More than 100 people rallied at Todd Mall, Alice Springs, against youth incarceration and torture on October 11. The national day of protest included actions in Darwin, Newcastle, Adelaide and Sydney and coincided with the first day of the Royal Commission into youth detention in the Northern Territory.
Protesters from Fossil Free Melbourne University staged a mock oil spill outside the university’s administration building on October 10.
They were protesting against the university's investment in 21 of Australia’s most polluting fossil fuel companies.
Dressed in HazMat suits, they pretended to clean up an “oil spill” of black plastic, with blackened toy animals and oil barrels placed around the scene.
The Department of Education said more than 150 private schools across Australia received funding above their Schooling Resource Standard (SRS), which measures a school’s entitlement to public funding, while needy public schools remain significantly underfunded.
Federal and state governments would have more than $215 million extra a year to distribute to needy schools if they stopped funding others above their entitlement.
Over-funded schools received more than $1 billion in federal government funding.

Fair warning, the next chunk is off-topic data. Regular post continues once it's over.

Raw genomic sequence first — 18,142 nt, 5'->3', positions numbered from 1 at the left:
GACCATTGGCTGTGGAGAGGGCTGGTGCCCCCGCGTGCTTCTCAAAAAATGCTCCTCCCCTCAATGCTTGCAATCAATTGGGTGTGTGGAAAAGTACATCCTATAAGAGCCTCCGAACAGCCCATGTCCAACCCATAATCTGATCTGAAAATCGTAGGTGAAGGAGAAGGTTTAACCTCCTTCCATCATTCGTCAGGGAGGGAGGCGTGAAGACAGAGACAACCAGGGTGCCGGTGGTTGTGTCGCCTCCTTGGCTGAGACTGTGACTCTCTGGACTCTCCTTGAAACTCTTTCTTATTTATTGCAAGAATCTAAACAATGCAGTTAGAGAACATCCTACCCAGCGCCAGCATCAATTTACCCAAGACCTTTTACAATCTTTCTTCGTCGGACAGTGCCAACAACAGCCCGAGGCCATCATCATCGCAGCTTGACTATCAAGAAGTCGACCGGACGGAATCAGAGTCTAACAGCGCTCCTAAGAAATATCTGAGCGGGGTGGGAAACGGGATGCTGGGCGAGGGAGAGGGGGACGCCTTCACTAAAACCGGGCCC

The campaign to save Sydney University’s Sydney College of the Arts is celebrating another victory in its long battle with management.
Seven weeks after students occupied SCA administration offices in protest at the university’s determination to close the school, deputy vice-chancellor Stephen Garton has declared a six-month reprieve.
In an email to students late last month, Garton said SCA would remain at its Callan Park campus next year: “I can advise it is very unlikely teaching of any SCA subjects will take place on Camperdown campus in the first semester 2017.”
It was standing room only on October 8 for the launch of the Walyalup (Fremantle) activist centre.
The centre, which serves as the local Socialist Alliance branch office and bookshop, will also be available as a meeting and outreach space for local grassroots community groups.
Already the Fremantle Refugee Rights Action Network meets there fortnightly. Soon the office will feature a Nyoongar advocacy service run by local custodian Corina Abraham.
The Senate voted on October 10 to pass legislation aimed at blocking the Victorian Country Fire Authority (CFA) enterprise agreement.
Those voting for the law were the Coalition, Pauline Hanson's One Nation, the Nick Xenophon Team and right-wing independents David Leyonhjelm and Derryn Hinch. Labor, the Greens and independent Jacqui Lambie opposed the bill.
It has been 125 days since the Carlton & United Breweries (CUB) plant in Abbotsford sacked 55 electricians and fitters, who have a combined history of 906 years of service at CUB, and a protest was begun at the brewery gates.